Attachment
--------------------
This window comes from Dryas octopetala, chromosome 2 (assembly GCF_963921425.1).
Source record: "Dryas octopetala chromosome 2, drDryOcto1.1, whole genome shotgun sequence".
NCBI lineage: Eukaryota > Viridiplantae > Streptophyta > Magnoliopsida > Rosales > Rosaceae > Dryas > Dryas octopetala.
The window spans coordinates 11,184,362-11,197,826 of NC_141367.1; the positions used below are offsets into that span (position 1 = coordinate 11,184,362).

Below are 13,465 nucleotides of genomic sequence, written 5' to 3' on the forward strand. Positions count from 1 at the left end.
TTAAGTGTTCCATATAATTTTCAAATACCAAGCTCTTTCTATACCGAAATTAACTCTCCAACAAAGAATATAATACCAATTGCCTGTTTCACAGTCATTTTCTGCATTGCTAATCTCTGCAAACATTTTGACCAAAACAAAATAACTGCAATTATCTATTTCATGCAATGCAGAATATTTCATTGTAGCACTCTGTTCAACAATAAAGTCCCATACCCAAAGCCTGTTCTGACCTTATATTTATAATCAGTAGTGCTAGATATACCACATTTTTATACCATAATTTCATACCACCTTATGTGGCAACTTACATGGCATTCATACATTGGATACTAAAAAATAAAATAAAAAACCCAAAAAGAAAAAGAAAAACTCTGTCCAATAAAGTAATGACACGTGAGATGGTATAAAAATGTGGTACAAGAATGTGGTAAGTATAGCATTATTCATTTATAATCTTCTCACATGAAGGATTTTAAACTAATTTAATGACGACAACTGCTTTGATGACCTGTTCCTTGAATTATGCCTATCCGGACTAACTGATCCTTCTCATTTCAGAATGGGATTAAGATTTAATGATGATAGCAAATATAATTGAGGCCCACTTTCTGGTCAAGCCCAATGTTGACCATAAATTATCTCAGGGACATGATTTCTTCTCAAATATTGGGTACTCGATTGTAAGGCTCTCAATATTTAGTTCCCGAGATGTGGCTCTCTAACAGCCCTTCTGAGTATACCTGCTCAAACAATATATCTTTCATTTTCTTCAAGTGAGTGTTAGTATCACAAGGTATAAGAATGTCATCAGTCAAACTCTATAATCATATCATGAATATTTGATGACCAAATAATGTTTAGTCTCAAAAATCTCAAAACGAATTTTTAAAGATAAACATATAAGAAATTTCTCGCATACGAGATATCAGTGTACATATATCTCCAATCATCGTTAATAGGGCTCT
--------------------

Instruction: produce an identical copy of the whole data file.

This window comes from Dryas octopetala, chromosome 2 (assembly GCF_963921425.1).
Source record: "Dryas octopetala chromosome 2, drDryOcto1.1, whole genome shotgun sequence".
NCBI lineage: Eukaryota > Viridiplantae > Streptophyta > Magnoliopsida > Rosales > Rosaceae > Dryas > Dryas octopetala.
The window spans coordinates 11,184,362-11,197,826 of NC_141367.1; the positions used below are offsets into that span (position 1 = coordinate 11,184,362).

Below are 13,465 nucleotides of genomic sequence, written 5' to 3' on the forward strand. Positions count from 1 at the left end.
TTAAGTGTTCCATATAATTTTCAAATACCAAGCTCTTTCTATACCGAAATTAACTCTCCAACAAAGAATATAATACCAATTGCCTGTTTCACAGTCATTTTCTGCATTGCTAATCTCTGCAAACATTTTGACCAAAACAAAATAACTGCAATTATCTATTTCATGCAATGCAGAATATTTCATTGTAGCACTCTGTTCAACAATAAAGTCCCATACCCAAAGCCTGTTCTGACCTTATATTTATAATCAGTAGTGCTAGATATACCACATTTTTATACCATAATTTCATACCACCTTATGTGGCAACTTACATGGCATTCATACATTGGATACTAAAAAATAAAATAAAAAACCCAAAAAGAAAAAGAAAAACTCTGTCCAATAAAGTAATGACACGTGAGATGGTATAAAAATGTGGTACAAGAATGTGGTAAGTATAGCATTATTCATTTATAATCTTCTCACATGAAGGATTTTAAACTAATTTAATGACGACAACTGCTTTGATGACCTGTTCCTTGAATTATGCCTATCCGGACTAACTGATCCTTCTCATTTCAGAATGGGATTAAGATTTAATGATGATAGCAAATATAATTGAGGCCCACTTTCTGGTCAAGCCCAATGTTGACCATAAATTATCTCAGGGACATGATTTCTTCTCAAATATTGGGTACTCGATTGTAAGGCTCTCAATATTTAGTTCCCGAGATGTGGCTCTCTAACAGCCCTTCTGAGTATACCTGCTCAAACAATATATCTTTCATTTTCTTCAAGTGAGTGTTAGTATCACAAGGTATAAGAATGTCATCAGTCAAACTCTATAATCATATCATGAATATTTGATGACCAAATAATGTTTAGTCTCAAAAATCTCAAAACGAATTTTTAAAGATAAACATATAAGAAATTTCTCGCATACGAGATATCAGTGTACATATATCTCCAATCATCGTTAATAGGGCTCT